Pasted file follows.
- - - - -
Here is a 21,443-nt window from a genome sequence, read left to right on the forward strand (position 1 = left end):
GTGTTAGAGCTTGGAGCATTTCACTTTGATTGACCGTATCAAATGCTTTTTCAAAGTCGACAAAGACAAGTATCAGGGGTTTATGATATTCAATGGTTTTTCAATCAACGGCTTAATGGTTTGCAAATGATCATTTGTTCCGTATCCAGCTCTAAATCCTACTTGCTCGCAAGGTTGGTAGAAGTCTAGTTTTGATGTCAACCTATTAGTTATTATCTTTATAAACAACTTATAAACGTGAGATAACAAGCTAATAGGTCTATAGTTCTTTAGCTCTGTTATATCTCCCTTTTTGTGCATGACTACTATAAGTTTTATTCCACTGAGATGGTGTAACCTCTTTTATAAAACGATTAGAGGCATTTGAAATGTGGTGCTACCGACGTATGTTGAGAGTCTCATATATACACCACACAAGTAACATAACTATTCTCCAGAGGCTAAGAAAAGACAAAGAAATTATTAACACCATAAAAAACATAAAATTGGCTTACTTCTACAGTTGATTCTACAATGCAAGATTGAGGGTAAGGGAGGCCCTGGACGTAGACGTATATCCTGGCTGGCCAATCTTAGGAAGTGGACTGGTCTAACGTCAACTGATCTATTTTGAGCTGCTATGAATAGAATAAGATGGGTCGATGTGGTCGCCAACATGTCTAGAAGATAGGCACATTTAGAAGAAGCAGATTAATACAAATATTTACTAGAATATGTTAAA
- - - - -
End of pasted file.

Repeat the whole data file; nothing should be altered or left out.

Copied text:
Here is a 21,443-nt window from a genome sequence, read left to right on the forward strand (position 1 = left end):
GTGTTAGAGCTTGGAGCATTTCACTTTGATTGACCGTATCAAATGCTTTTTCAAAGTCGACAAAGACAAGTATCAGGGGTTTATGATATTCAATGGTTTTTCAATCAACGGCTTAATGGTTTGCAAATGATCATTTGTTCCGTATCCAGCTCTAAATCCTACTTGCTCGCAAGGTTGGTAGAAGTCTAGTTTTGATGTCAACCTATTAGTTATTATCTTTATAAACAACTTATAAACGTGAGATAACAAGCTAATAGGTCTATAGTTCTTTAGCTCTGTTATATCTCCCTTTTTGTGCATGACTACTATAAGTTTTATTCCACTGAGATGGTGTAACCTCTTTTATAAAACGATTAGAGGCATTTGAAATGTGGTGCTACCGACGTATGTTGAGAGTCTCATATATACACCACACAAGTAACATAACTATTCTCCAGAGGCTAAGAAAAGACAAAGAAATTATTAACACCATAAAAAACATAAAATTGGCTTACTTCTACAGTTGATTCTACAATGCAAGATTGAGGGTAAGGGAGGCCCTGGACGTAGACGTATATCCTGGCTGGCCAATCTTAGGAAGTGGACTGGTCTAACGTCAACTGATCTATTTTGAGCTGCTATGAATAGAATAAGATGGGTCGATGTGGTCGCCAACATGTCTAGAAGATAGGCACATTTAGAAGAAGCAGATTAATACAAATATTTACTAGAATATGTTAAA